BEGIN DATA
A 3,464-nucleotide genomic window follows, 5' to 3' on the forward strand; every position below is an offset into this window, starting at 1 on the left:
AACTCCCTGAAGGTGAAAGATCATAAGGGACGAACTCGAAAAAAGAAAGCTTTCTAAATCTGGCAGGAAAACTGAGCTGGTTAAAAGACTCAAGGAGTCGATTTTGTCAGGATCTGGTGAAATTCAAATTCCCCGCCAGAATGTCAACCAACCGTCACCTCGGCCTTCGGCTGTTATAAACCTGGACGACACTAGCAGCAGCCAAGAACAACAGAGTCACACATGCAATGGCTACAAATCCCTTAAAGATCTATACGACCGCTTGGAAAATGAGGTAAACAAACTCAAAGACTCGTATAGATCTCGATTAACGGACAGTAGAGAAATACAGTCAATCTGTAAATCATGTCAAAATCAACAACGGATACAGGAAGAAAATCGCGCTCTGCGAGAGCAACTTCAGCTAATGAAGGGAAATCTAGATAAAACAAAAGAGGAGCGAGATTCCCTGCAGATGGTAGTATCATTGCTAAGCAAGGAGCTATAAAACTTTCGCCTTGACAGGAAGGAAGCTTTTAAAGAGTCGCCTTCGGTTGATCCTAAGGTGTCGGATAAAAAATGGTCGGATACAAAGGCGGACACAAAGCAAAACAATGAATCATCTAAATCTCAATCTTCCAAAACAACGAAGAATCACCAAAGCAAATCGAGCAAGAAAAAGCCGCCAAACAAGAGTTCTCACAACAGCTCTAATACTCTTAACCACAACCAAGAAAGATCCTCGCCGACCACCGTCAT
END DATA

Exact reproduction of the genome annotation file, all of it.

A 3,464-nucleotide genomic window follows, 5' to 3' on the forward strand; every position below is an offset into this window, starting at 1 on the left:
AACTCCCTGAAGGTGAAAGATCATAAGGGACGAACTCGAAAAAAGAAAGCTTTCTAAATCTGGCAGGAAAACTGAGCTGGTTAAAAGACTCAAGGAGTCGATTTTGTCAGGATCTGGTGAAATTCAAATTCCCCGCCAGAATGTCAACCAACCGTCACCTCGGCCTTCGGCTGTTATAAACCTGGACGACACTAGCAGCAGCCAAGAACAACAGAGTCACACATGCAATGGCTACAAATCCCTTAAAGATCTATACGACCGCTTGGAAAATGAGGTAAACAAACTCAAAGACTCGTATAGATCTCGATTAACGGACAGTAGAGAAATACAGTCAATCTGTAAATCATGTCAAAATCAACAACGGATACAGGAAGAAAATCGCGCTCTGCGAGAGCAACTTCAGCTAATGAAGGGAAATCTAGATAAAACAAAAGAGGAGCGAGATTCCCTGCAGATGGTAGTATCATTGCTAAGCAAGGAGCTATAAAACTTTCGCCTTGACAGGAAGGAAGCTTTTAAAGAGTCGCCTTCGGTTGATCCTAAGGTGTCGGATAAAAAATGGTCGGATACAAAGGCGGACACAAAGCAAAACAATGAATCATCTAAATCTCAATCTTCCAAAACAACGAAGAATCACCAAAGCAAATCGAGCAAGAAAAAGCCGCCAAACAAGAGTTCTCACAACAGCTCTAATACTCTTAACCACAACCAAGAAAGATCCTCGCCGACCACCGTCAT